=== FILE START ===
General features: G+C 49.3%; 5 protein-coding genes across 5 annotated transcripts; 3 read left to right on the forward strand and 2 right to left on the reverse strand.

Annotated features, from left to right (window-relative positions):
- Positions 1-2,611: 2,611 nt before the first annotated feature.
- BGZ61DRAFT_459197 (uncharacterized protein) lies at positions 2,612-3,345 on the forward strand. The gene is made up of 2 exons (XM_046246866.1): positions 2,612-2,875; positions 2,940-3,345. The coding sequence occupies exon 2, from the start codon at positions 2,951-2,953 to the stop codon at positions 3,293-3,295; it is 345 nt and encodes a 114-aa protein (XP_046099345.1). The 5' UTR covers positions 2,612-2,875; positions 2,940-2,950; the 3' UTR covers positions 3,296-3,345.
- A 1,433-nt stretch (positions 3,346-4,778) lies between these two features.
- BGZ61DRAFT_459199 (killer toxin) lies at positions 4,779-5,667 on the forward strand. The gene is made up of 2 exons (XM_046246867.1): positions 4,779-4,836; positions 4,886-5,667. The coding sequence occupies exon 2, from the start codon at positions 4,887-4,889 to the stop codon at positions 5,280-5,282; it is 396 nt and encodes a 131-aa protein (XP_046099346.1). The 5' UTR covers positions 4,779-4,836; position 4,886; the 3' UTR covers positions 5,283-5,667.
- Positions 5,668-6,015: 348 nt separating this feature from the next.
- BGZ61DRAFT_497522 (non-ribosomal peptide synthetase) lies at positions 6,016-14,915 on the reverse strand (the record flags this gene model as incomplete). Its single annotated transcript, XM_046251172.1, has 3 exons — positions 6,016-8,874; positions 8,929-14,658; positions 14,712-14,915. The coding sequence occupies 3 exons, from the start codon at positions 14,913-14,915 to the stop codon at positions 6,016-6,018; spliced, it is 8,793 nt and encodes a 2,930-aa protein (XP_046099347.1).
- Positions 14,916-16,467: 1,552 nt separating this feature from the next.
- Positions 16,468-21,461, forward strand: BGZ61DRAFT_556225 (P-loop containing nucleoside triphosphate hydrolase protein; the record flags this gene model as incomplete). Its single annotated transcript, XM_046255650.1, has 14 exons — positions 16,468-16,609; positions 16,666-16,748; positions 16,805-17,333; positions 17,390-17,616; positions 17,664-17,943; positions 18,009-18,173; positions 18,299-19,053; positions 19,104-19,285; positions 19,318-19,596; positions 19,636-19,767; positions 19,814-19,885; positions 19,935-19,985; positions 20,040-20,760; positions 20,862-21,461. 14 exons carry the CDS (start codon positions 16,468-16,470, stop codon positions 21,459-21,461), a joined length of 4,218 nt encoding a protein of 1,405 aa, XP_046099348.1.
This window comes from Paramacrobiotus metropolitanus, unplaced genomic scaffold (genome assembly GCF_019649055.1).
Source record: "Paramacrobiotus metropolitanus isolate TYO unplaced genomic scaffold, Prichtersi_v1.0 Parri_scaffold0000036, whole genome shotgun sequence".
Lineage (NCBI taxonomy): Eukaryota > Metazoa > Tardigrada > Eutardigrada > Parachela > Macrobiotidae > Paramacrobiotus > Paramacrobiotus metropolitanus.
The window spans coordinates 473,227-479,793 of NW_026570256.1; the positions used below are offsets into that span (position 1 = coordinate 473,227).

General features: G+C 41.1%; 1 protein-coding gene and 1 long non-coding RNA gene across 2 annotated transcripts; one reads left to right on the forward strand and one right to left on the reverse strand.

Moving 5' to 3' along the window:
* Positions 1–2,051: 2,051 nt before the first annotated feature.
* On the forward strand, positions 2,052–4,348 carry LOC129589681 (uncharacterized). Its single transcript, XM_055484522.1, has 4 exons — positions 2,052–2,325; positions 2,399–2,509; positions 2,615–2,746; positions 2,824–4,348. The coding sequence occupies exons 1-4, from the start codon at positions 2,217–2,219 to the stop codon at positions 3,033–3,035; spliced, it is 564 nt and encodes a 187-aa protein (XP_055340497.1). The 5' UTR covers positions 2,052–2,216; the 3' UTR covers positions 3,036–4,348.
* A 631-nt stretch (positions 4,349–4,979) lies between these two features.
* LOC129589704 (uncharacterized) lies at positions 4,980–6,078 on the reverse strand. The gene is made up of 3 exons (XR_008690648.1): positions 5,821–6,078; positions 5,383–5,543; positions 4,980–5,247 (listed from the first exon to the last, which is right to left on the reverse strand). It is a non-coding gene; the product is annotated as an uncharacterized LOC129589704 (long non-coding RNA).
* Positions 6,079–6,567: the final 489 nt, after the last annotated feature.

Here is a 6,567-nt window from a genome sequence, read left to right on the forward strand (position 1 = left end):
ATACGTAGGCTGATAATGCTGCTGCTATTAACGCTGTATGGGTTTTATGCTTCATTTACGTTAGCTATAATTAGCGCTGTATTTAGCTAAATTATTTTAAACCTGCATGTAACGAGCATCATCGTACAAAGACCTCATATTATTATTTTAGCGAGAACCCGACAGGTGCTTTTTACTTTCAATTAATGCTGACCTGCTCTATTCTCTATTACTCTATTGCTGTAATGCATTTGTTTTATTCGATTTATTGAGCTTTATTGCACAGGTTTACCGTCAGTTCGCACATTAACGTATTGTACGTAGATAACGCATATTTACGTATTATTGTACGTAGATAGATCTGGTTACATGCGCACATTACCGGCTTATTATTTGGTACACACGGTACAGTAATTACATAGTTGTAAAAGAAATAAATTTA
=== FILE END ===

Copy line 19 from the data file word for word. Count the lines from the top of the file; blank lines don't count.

* A 631-nt stretch (positions 4,349–4,979) lies between these two features.